TMB: Can you give a bit of some insight into NegaDuck? It was a bit odd to see NegaDuck as a “negatron” version of Darkwing Duck, then to suddenly make him his own, separate character.

TS: My philosophy was to go where the entertainment was. Once we saw how entertaining the Negatron version of Negaduck was, I wasn’t going to leave him on the sidelines. And I wanted him to face Darkwing not a limp Posiduck. So I told my story editors to do more stories with him and not to refer to that original story. The Negaverse didn’t come along until later.

TMB: Who was the most difficult villain to write for? Who was the most fun? In fact, a brief rundown on how villains like Megavolt, Quackerjack, Bushroot, Liquidator, Tuskernini, and Splatter Phoenix were created would be amazing.

TS: Tuskernini was the hardest because he just wasn’t that interesting. The best thing that came out of his first story was the idea of Darkwing always changing his “I am the blank that blanks your blank!” Originally DW was just going to say the same one over and over like the Shadow’s radio introduction. Different editors and writers took to certain villains. Google their names to see the various series they went onto later. Doug Langdale was the best at Megavolt. Duane Capezzi took a liking to Liquidator. I loved Bushroot because he was more misunderstood than evil which was interesting. Carter Crocker wrote the best Splatter Phoenix stuff.

TMB: Kind of a silly question, but is there any connection, metaphoric or otherwise, between Steelbeak and Tiny Toon’s Fowlmouth?

TS: Since I’m unfamiliar with Fowlmouth I’m going to say, “No.” Steelbeak was created around a voice that I heard Rob Paulsen doing while kidding around. That’s the fun of working with the actors we had.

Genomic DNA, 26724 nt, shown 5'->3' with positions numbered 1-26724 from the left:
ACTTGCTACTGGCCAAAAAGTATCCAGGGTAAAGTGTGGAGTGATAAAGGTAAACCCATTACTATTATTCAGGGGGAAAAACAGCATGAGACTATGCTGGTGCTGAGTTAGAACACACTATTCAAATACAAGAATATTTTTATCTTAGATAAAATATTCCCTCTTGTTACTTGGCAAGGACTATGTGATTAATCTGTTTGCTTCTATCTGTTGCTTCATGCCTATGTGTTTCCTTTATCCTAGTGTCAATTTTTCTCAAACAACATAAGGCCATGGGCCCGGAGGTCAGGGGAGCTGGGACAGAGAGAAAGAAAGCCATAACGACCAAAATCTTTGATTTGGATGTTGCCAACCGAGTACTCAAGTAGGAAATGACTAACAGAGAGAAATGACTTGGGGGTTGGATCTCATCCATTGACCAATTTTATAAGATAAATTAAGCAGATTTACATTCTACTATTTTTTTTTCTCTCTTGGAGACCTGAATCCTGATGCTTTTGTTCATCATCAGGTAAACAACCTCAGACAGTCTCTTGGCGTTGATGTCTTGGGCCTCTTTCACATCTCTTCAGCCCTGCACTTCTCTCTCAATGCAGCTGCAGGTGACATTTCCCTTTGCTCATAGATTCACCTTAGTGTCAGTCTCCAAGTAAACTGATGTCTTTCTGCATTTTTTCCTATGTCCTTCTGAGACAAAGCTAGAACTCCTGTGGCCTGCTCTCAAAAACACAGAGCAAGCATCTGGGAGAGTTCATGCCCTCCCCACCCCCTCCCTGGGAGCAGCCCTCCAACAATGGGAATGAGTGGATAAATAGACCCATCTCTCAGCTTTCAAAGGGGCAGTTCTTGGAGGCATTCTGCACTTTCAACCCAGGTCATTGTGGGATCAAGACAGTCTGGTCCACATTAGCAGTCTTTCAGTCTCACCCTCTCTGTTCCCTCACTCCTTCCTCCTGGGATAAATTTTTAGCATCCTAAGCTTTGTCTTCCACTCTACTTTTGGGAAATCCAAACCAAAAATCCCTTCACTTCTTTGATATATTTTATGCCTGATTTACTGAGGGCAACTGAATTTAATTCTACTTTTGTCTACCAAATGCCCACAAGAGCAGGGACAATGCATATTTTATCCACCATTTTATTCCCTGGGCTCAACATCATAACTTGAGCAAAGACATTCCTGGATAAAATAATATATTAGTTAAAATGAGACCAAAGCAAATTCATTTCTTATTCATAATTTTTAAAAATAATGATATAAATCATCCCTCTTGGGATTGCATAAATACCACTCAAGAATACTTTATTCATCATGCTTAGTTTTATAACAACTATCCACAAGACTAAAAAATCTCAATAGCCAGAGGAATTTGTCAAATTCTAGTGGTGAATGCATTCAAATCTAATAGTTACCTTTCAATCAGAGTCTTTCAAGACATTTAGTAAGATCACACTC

TMB: Where and how did the development of Morgana come from? Was it simply, “Let’s give Darkwing Duck a girlfriend!”? Or was it a suggestion from above to have a strong female character in the mix? (That’s what happened with Rocko’s Modern Life, apparently).

TS: There were no suggestions from above. [Morgana] might have come from me. I’m pretty sure I named her. It was mostly about trying to do different things with different villains. We didn’t have a magical character and I loved the Addams Family. The romance came as the story developed.

TMB: Continuity and consistency was never a real concern with Darkwing Duck, which is perfectly fine. But, if given the chance to do it all again, would you go for more continuous plots and detail more concrete elements like DW’s origin and job as Drake Mallard?

TS: Continuity was not only a real concern, I specifically wrote against it. That’s why DW has around six origin stories in the series. Darkwing Duck was based on the Silver Age comics that I grew up with and the general status of most comic strips where characters and relationships don’t change. Darkwing was a COMEDY show first and foremost. Why on earth would I want to spend screen time with Darkwing doing some ordinary job? He’s a SUPERHERO, we want to see him do superhero things. That’s why it’s funny when Gosalyn messes things up by inserting herself in his adventures. Should we spend time with Gosalyn in school? I am content to let fans write stories where they try to connect the threads and create their own stories. If I were doing the show today I would try to make the action bigger and staged more dramatically and the comedy a little more off the wall. More “That Sinking Feeling” where Darkwing and the gang are suddenly dressed in baseball uniforms and get Moliarity in a pickle. More “Comic Book Capers” and “Hot Spells.”

TMB: Favorite episode? Least favorite?

TS: It’s been too long since I’ve watched many episodes. Favorites change along the way from script, to board to finish. I love almost all the episodes animated by the Disney Australia Studio because they got the spirit of the show and got the most out of the gags. When I watch episodes now I want to edit five minutes out of them because modern pacing is faster. But I think I had more favorites than stinkers.